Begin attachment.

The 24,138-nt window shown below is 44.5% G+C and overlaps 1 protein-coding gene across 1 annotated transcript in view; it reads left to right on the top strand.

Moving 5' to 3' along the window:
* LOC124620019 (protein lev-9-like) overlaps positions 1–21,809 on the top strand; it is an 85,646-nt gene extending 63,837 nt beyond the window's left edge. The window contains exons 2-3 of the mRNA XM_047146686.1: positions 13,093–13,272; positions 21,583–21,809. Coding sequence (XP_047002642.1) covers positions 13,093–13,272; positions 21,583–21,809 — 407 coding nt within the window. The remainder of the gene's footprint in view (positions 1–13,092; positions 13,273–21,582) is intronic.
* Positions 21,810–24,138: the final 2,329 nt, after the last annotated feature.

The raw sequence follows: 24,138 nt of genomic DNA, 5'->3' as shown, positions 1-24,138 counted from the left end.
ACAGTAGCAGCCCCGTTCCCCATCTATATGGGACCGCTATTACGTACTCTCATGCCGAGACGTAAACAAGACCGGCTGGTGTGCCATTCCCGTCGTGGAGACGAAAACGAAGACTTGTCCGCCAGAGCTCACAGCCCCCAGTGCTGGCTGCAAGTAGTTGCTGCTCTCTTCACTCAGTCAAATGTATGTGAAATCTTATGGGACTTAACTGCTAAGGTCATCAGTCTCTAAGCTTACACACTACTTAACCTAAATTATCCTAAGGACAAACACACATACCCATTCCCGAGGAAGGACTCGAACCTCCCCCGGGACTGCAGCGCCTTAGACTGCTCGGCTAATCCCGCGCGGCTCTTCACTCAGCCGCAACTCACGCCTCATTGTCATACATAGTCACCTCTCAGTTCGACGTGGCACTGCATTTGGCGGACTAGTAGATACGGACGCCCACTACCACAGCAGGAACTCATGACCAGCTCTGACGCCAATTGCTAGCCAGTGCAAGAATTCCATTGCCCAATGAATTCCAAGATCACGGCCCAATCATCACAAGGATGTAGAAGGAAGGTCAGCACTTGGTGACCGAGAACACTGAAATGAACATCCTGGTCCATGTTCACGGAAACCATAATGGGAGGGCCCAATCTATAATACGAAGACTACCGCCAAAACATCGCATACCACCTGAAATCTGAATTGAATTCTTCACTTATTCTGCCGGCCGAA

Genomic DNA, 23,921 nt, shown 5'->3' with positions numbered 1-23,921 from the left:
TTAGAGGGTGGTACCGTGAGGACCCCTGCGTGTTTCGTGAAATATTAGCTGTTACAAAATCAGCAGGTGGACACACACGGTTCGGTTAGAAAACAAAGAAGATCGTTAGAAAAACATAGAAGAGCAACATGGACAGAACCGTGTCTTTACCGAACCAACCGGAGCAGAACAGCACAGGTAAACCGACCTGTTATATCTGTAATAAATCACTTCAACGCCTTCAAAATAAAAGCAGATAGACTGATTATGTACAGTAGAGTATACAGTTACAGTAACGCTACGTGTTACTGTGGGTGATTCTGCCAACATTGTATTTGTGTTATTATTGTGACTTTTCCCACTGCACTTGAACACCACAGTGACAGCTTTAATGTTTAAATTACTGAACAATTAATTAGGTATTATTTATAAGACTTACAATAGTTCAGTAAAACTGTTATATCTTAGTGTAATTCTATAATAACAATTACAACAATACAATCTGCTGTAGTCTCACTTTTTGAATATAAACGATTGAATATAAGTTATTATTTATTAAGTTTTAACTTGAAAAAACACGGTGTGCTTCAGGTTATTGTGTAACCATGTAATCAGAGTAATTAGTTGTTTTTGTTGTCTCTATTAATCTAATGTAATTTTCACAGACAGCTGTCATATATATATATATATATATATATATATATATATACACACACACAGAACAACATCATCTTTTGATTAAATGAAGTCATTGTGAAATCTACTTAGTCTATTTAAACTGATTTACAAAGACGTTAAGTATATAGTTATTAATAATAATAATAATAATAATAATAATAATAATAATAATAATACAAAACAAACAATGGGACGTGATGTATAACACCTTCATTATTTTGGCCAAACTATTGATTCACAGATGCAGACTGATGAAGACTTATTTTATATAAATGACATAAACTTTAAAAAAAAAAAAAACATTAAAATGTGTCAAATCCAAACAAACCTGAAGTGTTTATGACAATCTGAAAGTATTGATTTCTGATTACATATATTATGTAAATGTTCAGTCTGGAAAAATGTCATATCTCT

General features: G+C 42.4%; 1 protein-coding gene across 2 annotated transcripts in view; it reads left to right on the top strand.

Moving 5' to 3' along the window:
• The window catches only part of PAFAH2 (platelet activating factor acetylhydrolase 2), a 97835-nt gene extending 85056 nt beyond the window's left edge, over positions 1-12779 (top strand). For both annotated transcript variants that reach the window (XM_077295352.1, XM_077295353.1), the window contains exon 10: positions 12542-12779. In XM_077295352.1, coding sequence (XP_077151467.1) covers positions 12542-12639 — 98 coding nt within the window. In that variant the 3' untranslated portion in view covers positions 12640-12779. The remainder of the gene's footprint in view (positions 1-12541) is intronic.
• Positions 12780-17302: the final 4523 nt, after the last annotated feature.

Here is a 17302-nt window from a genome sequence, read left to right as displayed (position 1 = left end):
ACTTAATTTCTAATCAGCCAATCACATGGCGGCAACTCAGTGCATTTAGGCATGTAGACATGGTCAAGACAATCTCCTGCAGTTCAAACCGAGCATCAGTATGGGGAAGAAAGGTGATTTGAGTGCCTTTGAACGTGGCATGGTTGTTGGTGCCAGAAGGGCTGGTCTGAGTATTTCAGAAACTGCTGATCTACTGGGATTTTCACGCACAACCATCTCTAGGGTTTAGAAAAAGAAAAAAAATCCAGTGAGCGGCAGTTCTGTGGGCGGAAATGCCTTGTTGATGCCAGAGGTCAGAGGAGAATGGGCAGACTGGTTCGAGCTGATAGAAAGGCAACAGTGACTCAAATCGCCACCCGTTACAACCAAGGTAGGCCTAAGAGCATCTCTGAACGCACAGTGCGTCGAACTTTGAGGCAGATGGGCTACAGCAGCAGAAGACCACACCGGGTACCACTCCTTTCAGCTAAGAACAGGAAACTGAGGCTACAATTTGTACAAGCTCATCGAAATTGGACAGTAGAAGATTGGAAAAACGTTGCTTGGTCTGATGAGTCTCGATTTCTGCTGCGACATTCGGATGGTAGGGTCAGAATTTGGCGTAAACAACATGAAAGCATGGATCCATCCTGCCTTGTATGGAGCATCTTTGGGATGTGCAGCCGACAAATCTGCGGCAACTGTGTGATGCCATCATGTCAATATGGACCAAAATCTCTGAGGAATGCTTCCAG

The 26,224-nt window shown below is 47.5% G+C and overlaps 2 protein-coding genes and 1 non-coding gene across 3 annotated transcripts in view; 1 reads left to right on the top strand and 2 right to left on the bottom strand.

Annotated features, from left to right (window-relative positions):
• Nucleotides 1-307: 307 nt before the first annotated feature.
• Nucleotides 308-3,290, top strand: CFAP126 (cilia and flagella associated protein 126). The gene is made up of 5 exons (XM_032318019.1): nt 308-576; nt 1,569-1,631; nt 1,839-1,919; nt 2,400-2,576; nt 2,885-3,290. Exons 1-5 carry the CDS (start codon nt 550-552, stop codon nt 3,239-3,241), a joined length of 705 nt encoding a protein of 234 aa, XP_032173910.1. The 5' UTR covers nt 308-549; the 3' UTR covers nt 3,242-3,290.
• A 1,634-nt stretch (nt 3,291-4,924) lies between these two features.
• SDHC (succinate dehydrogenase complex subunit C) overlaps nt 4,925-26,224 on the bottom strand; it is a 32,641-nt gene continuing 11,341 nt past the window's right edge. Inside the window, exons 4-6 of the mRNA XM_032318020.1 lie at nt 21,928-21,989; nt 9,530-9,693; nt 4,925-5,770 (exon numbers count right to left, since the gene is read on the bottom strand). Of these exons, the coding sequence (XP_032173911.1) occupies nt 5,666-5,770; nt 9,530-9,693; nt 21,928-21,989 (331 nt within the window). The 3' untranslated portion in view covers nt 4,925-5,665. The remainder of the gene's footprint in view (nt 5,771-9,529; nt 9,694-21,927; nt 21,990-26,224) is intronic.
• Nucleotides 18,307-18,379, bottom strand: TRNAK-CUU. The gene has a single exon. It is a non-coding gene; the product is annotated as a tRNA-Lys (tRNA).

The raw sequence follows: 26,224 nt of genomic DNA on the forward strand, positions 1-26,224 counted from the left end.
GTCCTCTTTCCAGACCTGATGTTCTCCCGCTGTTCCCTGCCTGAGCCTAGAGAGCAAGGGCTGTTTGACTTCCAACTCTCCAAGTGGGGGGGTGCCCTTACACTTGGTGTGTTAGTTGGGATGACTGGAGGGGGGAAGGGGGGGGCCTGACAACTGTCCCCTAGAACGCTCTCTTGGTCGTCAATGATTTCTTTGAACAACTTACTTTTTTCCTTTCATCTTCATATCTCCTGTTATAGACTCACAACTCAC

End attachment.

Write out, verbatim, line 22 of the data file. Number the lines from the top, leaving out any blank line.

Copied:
The raw sequence follows: 26,224 nt of genomic DNA on the forward strand, positions 1-26,224 counted from the left end.